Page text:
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Wino
04-01-2005, 10:11 PM
I work for a specialized hardware manufacturer. (Note, "hardware" here is used to denote "not software." I'm not referring to SnapOn Tools.) Our department is pitching a software solution to fulfill some of our needs.

We need some figures to work with. What I need to know is "What is the going rate for AS2 project work?"

We are going to need to submit a project budget, after I lay out the objectives. I have no idea how contracts are written for Flash programmers. Are they "piece work" or "hourly" or "day rate?" I know that it'll eventually be "whatever the two entities agree to," but I need to have a ball park figure or formula for determining a budgetary amount going in.

We have our own web department, so this is for actionscript coding, ONLY. I will lay out function names and objectives, and specifics can be discussed via email, telephone, or whatever means are mutually convenient. The coder would be required to provide functions that meet the criteria laid out. None of the codework will initially require web-based anything, and I doubt it ever will.

One example project might be:

"Provided a group of ASCII-formatted text files, write a function that will output the text files to an 8 line by 24 character display. Code should be able to accept filename as the variable, and parse the ASCII text using <some char> as the delimiter for line breaks. Function will run in a projector file. Function name is "abcDisplay()." Text files can be located and formatted in any manner necessary, within reason (XML or comma-delimited; written to the same folder; other format as required).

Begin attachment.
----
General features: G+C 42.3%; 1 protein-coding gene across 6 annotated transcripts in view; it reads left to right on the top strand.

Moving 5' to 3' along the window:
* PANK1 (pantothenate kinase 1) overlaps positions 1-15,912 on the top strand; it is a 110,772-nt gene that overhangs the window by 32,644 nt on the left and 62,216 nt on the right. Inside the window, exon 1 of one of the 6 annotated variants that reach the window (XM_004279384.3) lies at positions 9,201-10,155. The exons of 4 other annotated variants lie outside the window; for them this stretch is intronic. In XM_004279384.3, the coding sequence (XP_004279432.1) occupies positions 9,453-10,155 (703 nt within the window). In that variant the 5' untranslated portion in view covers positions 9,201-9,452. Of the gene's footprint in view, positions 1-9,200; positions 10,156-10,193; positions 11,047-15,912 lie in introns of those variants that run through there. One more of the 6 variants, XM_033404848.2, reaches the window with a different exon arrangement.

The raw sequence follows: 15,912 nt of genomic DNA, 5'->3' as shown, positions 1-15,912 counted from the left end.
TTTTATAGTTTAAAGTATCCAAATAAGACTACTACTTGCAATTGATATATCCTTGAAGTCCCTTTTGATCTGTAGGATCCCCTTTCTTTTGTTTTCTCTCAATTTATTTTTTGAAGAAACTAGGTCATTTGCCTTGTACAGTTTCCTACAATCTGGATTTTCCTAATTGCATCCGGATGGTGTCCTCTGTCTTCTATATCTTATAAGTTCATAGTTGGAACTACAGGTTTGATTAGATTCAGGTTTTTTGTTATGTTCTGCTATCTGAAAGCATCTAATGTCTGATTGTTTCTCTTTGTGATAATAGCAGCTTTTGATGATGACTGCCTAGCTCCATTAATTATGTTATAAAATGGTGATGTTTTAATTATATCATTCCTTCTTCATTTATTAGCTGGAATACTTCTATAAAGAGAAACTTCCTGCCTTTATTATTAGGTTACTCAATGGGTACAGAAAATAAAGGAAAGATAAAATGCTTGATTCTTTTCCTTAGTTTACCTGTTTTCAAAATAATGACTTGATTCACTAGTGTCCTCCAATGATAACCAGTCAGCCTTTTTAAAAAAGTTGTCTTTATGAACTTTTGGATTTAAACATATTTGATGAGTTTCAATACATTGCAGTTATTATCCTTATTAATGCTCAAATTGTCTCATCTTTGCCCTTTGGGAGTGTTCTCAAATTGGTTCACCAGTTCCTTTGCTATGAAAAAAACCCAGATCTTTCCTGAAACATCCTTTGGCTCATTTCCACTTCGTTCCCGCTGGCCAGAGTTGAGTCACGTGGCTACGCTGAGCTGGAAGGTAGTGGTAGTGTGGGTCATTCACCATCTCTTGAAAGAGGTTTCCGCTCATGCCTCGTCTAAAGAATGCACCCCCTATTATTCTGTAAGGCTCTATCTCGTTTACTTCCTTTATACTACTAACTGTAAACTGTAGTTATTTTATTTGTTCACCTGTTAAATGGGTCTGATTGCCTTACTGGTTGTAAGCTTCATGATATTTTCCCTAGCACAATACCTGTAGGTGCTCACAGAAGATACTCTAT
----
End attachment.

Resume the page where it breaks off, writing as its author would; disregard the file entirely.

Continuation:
"Includes: two vector-based graphics of display (one graphic with output area highlighted in red; one graphic to use in FLA); three sample text files in ASCII format (file1.txt, file2.txt, file3.txt); three photographs of actual equipment with sample text on screens (jpg format)"

That's just something off the top of my head, not for an actual project. Note that I don't care how this is accomplished, just so it LOOKS similar to the photos once parsed and outputted. I would expect about 20 such functions for the first project, but I haven't done that part yet.

Also, I tried to leave as much open to the coder as possible. More detailed or specific instructions could be provided if necessary, I would expect (more work for me, and probably more headaches for the coder, I'd guess).

So, can anyone help me out with this? If we get the project approved, I'll need to be able to stick to the budget I've submitted.

Thanks for taking the time to read this.

[Sx]
04-02-2005, 01:48 AM
Well, there is no general formula for determining a budget for some project, because different people works on a different way. Most of freelancers (specially newbies who have yet to prove them self, and have a lot of time in their hands) work per-project basis. Professionals usually charge per-hour (as they can't spend more time than it's absolutely needed for the project). And fees could be (in both cases) from $1 to $ [POSITIVE_INFINITY] ...

Now, I can tell you my system of determining budget for a project, or determining my fee if I work on someone other's project, which by no means doesn't have to be the correct and universal way.

Project budget:

This further depends weither I'm doing a project for my self, or I'm hiring a helping hand, to do the boring and time-consuming stuff (or to help me not break the deadline), for someone else's project.

In first case, I usually try to make the budget as cheap as possible ;) It's helping that most of the things I hire people to do for me I already know how to make, but just don't have enough time (or I have a total lack of interest of doing it), and I certainly can determine the right value for that (I calculate how much time I would need for that, multiply that with what would be my fee for such a work, and then divide it with 2 or 3 as I'm going to hire a newbie who would need more time and probably leave a lots of bugs in it). However, when I'm hiring designers I really do a bad estimate, and usually get much more generous than I should. Of course, if I expect to get some money from that project, I take the expected income value in counting as well, in which case I might extend a budget and hire a professional so I wouldn't need later to fix the bugs that were left after newbies.